Meng was born in Kuala Lumpur on July 28, 1942, the youngest of eight children. Her early childhood was heavily affected by World War II, with her father dying in the war, leaving her mother to raise the children on her own. She and her siblings learned at a young age to contribute to the household, sewing buttons on clothing and making paper bags for a penny a piece with glue and a sheet of paper. These pennies were used to feed and clothe the kids during the war as the whole family had to band together to survive. As an English colony, Malaysians would attend a UK based schooling system which prepared her for going abroad once she completed high school.
Meng came to the United States in 1964, accepting a job to represent Malaysia at the World’s Fair in Queens, NY. She originally planned to be here for 6 months while the World’s Fair was running and then return home. During that time, by chance, someone encouraged her to apply for a job at the United Nations. Instead of returning home, she took a leap of courage and accepted a job in the informatics division of the UN.
In 1966, Meng was “introduced” to her future husband, Wai Poy Chin, a “professional bachelor”, on a day when his mother dragged him into a store that his family owned in an arranged meeting. One year later they were married and went on a 3-month honeymoon around the world including stops in Asia to introduce Wai Poy to her family and a tour of the capitals of Europe.
Shortly after starting their family, Wai and Meng pursued the American Dream and moved to Croton-on-Hudson and built their dream house, raising their 4 children, West, Cynthia, Sandy and Kevin there.
Over the next four decades, Meng continued to work at the United Nations making life-long friends, retiring at the turn of this century. At this time she welcomed her first grandchild, Sebastian Chin. During the rest of her life, her grandchildren were the joy of her life, also including Michelle, Ophelia, Taggart, Nolan, Rhys and London.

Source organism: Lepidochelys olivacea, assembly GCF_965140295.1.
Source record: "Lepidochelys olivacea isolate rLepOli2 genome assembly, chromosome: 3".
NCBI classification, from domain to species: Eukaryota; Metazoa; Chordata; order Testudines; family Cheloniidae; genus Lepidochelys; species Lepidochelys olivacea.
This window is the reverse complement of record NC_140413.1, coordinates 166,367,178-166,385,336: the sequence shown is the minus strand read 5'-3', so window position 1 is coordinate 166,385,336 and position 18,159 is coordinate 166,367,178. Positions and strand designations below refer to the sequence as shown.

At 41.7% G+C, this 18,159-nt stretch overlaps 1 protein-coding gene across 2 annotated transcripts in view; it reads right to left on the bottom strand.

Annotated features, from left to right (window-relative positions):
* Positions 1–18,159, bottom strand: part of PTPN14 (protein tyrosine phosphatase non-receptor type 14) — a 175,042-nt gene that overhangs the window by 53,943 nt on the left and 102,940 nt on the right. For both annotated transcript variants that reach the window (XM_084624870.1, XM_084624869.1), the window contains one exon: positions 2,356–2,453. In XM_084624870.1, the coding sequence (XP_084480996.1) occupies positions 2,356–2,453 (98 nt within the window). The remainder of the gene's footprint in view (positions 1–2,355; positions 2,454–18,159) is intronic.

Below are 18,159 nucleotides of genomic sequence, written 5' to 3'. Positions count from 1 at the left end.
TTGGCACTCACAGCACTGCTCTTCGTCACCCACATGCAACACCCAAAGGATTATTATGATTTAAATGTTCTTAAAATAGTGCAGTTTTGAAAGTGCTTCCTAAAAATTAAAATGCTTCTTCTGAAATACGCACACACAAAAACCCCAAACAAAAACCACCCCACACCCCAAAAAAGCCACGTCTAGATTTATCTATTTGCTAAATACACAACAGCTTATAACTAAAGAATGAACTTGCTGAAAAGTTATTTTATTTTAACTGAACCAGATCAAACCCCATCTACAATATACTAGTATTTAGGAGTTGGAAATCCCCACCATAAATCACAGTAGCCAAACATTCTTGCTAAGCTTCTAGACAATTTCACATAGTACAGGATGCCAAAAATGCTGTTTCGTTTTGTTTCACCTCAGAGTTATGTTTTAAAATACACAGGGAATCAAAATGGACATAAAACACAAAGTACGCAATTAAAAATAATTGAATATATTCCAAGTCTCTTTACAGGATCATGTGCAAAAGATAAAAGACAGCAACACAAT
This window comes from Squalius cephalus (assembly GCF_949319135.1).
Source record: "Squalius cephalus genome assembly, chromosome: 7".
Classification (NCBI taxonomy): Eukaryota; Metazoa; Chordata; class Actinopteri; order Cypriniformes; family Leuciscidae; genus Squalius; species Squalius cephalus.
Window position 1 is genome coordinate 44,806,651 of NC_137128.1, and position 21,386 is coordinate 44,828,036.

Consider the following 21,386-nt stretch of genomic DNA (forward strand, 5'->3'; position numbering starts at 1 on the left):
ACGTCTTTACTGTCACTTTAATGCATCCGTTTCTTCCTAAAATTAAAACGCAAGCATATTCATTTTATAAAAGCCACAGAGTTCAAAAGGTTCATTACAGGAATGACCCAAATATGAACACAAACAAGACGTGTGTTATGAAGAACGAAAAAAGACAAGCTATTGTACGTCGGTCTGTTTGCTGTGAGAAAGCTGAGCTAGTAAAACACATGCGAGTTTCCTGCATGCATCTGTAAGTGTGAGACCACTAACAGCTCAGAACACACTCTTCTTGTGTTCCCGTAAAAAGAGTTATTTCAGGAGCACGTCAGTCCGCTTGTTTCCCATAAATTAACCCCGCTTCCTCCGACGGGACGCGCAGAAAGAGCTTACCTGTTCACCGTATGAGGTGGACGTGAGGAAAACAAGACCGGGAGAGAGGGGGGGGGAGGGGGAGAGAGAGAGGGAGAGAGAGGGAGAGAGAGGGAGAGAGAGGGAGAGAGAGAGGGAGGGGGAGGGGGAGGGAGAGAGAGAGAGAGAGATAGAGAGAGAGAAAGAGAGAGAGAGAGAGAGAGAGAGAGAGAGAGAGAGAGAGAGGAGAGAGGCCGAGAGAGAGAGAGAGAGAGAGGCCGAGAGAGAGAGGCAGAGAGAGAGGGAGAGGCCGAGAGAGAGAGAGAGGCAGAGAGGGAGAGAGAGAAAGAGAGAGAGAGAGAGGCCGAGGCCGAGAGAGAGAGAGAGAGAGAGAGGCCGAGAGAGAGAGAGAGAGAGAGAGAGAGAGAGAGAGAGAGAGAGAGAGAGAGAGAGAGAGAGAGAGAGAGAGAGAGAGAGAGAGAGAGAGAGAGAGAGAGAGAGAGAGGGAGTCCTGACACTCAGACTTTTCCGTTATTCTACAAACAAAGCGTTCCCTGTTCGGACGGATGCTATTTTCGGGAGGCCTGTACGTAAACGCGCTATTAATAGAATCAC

In 2010, when Wai passed, she transitioned to a new period of her life, moving into Manhattan to be closer to her grandchildren and children. While living in NYC, she took time to relearn Mandarin, and to develop her artistic skill with crafts such as art, knitting and cooking, which we all enjoyed daily. She was famous for her smile as well for the smile that her curry puffs brought to the faces of her friends and family.
For those who knew her, all would agree that Meng was always focused on others more than herself. The hardship she grew up with made an imprint on her character that led to a kind, generous woman who cared about everyone else’s well-being and comfort throughout the rest of her life. She and Wai always opened their arms, hearts, and homes to all that needed it, frequently inviting our friends to meals, particularly if they knew that they were by themselves.
For those who would like to join us in a meal to celebrate Meng’s life, we will be gathering at Central Seafood Restaurant in Hartsdale, immediately after the Funeral. We have reserved lots of space and tables so we can maintain safe distance and stay in our family pods while enjoying a celebratory meal.
In lieu of flowers, please donate to one of the following charities that would be in line with who Meng was as a human being.
No Kid Hungry
Reposing, Hawthorne Funeral Home on Wednesday, March 3, 2021 from 3:00 PM-7:00 PM.
Where Funeral Services will take place on Thursday, March 4, 2021 at 10:00 AM.
Interment to follow at Kensico Cemetery, Valhalla, N.Y.
HAWTHORNE FUNERAL HOME
21 West Stevens Ave.
Hawthorne, New York 10532
To send flowers to the family or plant a tree in memory of Meng Chin, please visit our floral store.